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Jacqui had Lap Band surgery in 2007. Five years after mediocre weight loss (50 lbs) she found herself having difficulty swallowing. Over the course of a few months it got worse. After some testing, her doctors found that her band had eroded into her stomach.
What is Lap Band Erosion?
Lap Band erosion is a condition when your Lap Band contacts your stomach wall, the stomach tissue is weakened, eventually causing a hole in your stomach. It can be caused by:
- The band being too tight, causing stomach tissue to eventually weaken and/or die due to insufficient blood flow.
- Stitches placed too deep in the lumen of the stomach that eventually become infected.
- Weakness in the stomach wall due to surgical injury.
- Vomiting and stomach acid causing an ulcer in the area of the band.
What Are The Signs And Symptoms of Lap Band Erosion?
In Jacqui’s case she stopped feeling restriction many months before she ever consulted with a doctor (in fact, she says she never felt that much restriction from her band). Then as her band eroded into her stomach she started to have difficulty swallowing. It got to the point where it would take 2 hours to finish sipping a protein shake. Her husband worried that she would choke in her sleep.
The signs and symptoms of Lap Band erosion can be subtle, making it difficult for doctors to diagnose (Gastric Band Erosion: Diagnosis And Treatement Alternatives).
Typical signs and symptoms of an erosion:
- Oozing from the port-site incision.
- Upper abdominal pain.
- Decreased oral intake.
The band erosion can be identified by your doctor via:
- CT Scan
- Upper gastrointestinal series
- Abdominal X-ray
Endoscopy is the most invasive but it identifies 100% of erosions. CT Scan’s identify about 80% of erosions and abdominal X-rays only identify about 25% of band erosions.
At the suggestion of her doctor, Jacqui chose to have it removed and her stomach repaired. This is the necessary treatment for a Lap Band erosion. If the buckle of the band has eroded into the stomach it is possible to remove the band via endoscopy but this is technically challenging. Most patients will undergo a laparoscopic procedure, like Jacqui, where the band is divided and removed. The stomach is then repaired.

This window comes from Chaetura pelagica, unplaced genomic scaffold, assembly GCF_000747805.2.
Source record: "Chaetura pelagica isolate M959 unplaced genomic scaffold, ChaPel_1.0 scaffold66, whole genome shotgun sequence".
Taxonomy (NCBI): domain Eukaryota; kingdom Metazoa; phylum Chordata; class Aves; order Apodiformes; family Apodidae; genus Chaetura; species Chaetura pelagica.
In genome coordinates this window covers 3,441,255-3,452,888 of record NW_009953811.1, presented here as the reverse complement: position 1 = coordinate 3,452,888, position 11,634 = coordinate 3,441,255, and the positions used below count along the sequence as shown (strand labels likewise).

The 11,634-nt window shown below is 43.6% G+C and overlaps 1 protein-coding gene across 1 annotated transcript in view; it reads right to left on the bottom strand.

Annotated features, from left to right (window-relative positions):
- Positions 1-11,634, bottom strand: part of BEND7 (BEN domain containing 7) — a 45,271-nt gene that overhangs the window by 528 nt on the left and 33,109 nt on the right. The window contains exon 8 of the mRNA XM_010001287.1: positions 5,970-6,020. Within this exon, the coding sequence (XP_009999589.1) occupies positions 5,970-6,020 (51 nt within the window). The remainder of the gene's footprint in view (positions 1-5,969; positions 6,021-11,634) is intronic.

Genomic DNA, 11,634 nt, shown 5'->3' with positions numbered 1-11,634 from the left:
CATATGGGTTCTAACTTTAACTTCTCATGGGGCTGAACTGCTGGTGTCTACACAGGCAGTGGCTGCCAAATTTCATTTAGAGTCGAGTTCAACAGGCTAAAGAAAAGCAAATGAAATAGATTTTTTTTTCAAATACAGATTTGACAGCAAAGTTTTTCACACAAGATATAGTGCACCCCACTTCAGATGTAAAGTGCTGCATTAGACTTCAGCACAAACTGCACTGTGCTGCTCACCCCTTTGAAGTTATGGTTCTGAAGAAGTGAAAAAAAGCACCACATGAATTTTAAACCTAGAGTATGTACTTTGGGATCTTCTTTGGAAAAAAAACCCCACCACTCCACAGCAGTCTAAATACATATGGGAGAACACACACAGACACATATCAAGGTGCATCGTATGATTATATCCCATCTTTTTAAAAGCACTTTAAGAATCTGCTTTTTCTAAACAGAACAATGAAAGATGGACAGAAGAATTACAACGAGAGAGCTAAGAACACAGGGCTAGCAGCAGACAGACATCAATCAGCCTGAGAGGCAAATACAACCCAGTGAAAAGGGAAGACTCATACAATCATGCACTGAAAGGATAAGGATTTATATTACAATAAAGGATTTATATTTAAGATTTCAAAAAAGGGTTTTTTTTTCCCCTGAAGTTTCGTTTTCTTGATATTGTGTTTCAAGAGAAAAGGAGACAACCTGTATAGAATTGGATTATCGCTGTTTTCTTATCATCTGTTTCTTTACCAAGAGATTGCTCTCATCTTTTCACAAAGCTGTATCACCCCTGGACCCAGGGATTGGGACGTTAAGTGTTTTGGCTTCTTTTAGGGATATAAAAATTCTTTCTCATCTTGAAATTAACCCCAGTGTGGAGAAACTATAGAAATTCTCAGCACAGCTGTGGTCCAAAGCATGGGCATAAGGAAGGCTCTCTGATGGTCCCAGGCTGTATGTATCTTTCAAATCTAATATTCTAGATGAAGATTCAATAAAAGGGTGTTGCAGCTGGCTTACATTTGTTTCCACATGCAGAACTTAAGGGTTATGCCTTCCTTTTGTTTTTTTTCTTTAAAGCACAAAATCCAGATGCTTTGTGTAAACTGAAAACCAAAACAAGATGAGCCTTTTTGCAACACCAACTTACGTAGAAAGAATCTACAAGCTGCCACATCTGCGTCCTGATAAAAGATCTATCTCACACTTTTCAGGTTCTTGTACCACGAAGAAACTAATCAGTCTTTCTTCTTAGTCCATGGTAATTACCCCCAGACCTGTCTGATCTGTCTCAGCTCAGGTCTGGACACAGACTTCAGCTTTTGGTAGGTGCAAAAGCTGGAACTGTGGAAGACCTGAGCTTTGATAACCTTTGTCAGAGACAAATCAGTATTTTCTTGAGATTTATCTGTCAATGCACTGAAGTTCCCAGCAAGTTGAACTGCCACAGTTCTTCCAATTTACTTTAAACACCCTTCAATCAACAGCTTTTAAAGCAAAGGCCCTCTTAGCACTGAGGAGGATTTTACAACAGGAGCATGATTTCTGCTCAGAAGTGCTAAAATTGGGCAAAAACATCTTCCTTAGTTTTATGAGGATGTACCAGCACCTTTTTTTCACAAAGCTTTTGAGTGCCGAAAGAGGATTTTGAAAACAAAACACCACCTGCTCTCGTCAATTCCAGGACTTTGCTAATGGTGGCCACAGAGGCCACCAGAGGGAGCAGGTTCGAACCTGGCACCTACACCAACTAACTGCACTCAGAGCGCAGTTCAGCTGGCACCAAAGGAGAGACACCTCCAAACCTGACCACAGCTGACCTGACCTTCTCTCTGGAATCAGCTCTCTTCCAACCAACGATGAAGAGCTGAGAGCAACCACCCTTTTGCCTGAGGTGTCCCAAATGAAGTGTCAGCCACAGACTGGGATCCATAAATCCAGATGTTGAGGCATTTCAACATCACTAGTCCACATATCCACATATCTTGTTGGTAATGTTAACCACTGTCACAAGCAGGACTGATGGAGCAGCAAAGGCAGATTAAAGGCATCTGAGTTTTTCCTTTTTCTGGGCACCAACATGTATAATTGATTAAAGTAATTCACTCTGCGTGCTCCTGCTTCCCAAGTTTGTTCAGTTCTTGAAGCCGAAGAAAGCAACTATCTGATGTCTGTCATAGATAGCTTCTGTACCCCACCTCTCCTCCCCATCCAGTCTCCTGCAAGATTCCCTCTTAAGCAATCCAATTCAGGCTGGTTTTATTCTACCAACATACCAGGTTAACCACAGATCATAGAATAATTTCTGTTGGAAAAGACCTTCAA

This video shows laparoscopic removal of the Lap Band with an anterior gastrotomy to access the band (the surgeon makes a hole in the front of the stomach to pull the band out). Thanks to Doctor Weight for sharing the video.
After Removal of the Lap Band
After Jacqui’s Lap Band was removed the weight came back. Scared that her weight and health were out of control, she consulted with a local surgeon that told her about a new procedure called sleeve gastrectomy.
I didn’t want to fall down and not be able to get back up. I had to do something.
Jacqui promptly visited her surgeon and he suggested gastric sleeve surgery. It’s been about a year since surgery and Jacqui is down 105 lbs, she feels the restriction and she chooses to be healthy.
Jacqui’s Differences Between Lap Band and Gastric Sleeve Surgery
- Pain seemed less with gastric sleeve (however she thinks her pain tolerance has increased).
- She immediately felt the restriction from the sleeve where she really hadn’t with the Lap Band.
- Chocolate makes her sick since her gastric sleeve surgery.
- She felt less pain moving after gastric sleeve than she did with her Lap Band (again admitting that her pain tolerance has increased).
Keys To Success:
- Find a surgeon that you trust. Her surgeon admitted his previous complications, was honest and forward about the risks and benefits.
- Follow your doctors instructions to the ‘T.’ Don’t lift more than you’re supposed to. Follow the post-op diet.
- If you have questions, call your surgeon.
Weight loss surgery, whether it be gastric sleeve surgery or Lap Band surgery is not an easy solution or a quick fix. It’s a tool to help you get your weight down. And it requires work both mentally and physically.
If you’re interested in learning more about Lap Band complications, start here.